First, giving young people a seat in spaces and spheres of influence. The progress towards the SDGs can only be accelerated through the commitment to respect and listen to the voices of young people, coming from diverse socio-economic backgrounds. Policymakers should therefore ensure that young people are brought into the inner circles of decision-making, including the government, private sector and civil society.

Second, investing in education and knowledge sharing is crucial for achieving transformative change. Traditional forms of education and be combined with new, inclusive approaches (intergenerational knowledge, local and indigenous knowledge). For youth to be effective citizens, they need to understand how political and economic decisions are made and what role they hugely contribute. This requires professional training programmes as a viable strategy to provide the youth with the necessary skills to tackle systemic, long-term challenges.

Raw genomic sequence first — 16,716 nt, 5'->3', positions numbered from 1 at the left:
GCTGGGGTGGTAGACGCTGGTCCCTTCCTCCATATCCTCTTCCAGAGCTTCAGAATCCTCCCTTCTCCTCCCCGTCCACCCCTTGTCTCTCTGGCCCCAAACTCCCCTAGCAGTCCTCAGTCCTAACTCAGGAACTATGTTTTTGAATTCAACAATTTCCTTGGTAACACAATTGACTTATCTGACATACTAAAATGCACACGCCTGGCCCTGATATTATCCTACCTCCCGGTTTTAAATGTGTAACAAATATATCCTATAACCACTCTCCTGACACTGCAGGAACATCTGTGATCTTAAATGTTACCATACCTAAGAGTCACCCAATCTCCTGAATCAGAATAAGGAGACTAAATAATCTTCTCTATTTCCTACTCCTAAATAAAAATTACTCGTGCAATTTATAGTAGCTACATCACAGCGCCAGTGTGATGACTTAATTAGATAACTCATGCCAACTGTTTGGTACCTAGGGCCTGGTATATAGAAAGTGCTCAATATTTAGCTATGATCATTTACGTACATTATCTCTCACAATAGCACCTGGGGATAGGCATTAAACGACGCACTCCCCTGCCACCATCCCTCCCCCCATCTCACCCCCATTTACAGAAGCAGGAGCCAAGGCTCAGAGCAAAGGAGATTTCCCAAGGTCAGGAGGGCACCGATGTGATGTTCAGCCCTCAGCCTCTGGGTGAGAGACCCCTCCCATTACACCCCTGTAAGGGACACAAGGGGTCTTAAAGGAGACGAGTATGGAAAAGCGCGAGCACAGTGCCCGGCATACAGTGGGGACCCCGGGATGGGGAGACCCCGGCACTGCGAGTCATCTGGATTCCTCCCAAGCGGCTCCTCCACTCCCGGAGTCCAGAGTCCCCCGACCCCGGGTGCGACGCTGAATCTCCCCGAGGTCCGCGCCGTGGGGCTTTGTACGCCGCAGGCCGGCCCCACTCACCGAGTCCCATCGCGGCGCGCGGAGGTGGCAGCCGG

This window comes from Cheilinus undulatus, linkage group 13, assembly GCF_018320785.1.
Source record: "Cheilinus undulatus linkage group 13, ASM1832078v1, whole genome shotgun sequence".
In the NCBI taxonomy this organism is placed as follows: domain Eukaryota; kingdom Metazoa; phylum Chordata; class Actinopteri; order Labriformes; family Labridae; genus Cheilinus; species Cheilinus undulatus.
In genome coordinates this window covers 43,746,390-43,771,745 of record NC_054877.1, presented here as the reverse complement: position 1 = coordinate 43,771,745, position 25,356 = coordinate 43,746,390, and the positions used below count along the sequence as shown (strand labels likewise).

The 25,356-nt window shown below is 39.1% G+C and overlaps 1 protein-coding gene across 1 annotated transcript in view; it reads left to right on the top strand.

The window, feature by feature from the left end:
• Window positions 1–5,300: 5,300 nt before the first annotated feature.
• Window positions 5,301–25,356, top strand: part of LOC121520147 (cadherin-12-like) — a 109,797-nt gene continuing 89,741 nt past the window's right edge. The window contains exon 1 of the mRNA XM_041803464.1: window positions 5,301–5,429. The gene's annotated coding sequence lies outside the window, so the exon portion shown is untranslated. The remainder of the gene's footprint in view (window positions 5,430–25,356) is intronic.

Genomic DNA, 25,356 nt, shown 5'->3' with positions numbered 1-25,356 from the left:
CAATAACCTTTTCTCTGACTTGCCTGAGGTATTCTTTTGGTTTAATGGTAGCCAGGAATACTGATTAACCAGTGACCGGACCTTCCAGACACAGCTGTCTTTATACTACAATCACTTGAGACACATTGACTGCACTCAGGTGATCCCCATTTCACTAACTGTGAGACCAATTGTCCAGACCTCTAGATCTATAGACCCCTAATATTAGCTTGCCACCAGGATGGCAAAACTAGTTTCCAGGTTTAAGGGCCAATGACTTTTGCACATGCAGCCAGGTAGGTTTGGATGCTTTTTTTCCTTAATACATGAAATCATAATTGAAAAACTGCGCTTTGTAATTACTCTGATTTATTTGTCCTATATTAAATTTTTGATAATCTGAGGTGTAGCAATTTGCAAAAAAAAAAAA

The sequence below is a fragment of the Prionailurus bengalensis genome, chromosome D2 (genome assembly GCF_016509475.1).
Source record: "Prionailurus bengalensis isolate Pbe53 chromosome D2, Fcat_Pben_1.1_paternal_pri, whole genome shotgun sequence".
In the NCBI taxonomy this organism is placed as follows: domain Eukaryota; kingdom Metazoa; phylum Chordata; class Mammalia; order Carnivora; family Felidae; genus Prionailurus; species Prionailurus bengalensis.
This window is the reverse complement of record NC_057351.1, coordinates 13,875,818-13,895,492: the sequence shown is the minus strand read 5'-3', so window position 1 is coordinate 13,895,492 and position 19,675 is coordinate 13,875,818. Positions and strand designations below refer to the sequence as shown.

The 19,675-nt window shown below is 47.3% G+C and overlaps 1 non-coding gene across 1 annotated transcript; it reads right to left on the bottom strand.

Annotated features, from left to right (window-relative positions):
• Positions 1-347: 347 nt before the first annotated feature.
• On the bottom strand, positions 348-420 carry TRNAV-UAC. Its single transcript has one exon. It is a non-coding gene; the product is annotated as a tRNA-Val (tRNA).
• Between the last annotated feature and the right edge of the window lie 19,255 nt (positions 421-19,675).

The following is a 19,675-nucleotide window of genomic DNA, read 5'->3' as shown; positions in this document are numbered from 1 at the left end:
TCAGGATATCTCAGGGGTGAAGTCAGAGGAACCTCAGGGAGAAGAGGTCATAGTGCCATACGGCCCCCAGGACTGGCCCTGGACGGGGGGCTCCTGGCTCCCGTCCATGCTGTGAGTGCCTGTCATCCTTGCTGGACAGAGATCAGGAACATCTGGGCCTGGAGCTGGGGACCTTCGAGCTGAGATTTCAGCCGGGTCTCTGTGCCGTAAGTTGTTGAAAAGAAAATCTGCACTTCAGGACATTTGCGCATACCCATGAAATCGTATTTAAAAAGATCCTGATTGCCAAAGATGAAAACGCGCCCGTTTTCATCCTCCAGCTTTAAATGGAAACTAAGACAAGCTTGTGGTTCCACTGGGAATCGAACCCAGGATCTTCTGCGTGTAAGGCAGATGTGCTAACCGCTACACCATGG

Third, building trust towards the youth, by bringing youth communities and youth-led organizations into project planning to facilitate a gradual yet steady transfer of responsibility to younger generations. Platforms like the UN Youth Programme and ECOSOC Youth Forum are cardinal in mobilizing youth representation at high-level policy-making platforms, providing them with an excellent opportunity to participate in relevant meetings at a global level.

Lastly, to utilize youth potential to the fullest, they must be provided with a safe environment that safely guarantees their full participation and freedom in governance, peace and democracy. Young people have often cited violence, in its many forms, including corruption, lack of physical security, and misuse of power as hindrances in their path to adequate representation and empowerment. Policies should aim to incorporate critical youth priorities and be designed to mainstream effective, evidence-based youth mobilization.


Achieving the 2030 Agenda will require strong partnerships between young people and stakeholders so that the challenges faced by the youth are addressed, their contributions recognized and they are included at all levels of decision-making. While their potential, both in numbers and ambitions, is constantly growing, the youth alone cannot bring widespread transformative change without the support of the government, political institutions and civil society organizations. Common and coordinated efforts in rejuvenating political agendas in sustainable development are the need of the hour to build a secure and better future for generations to come.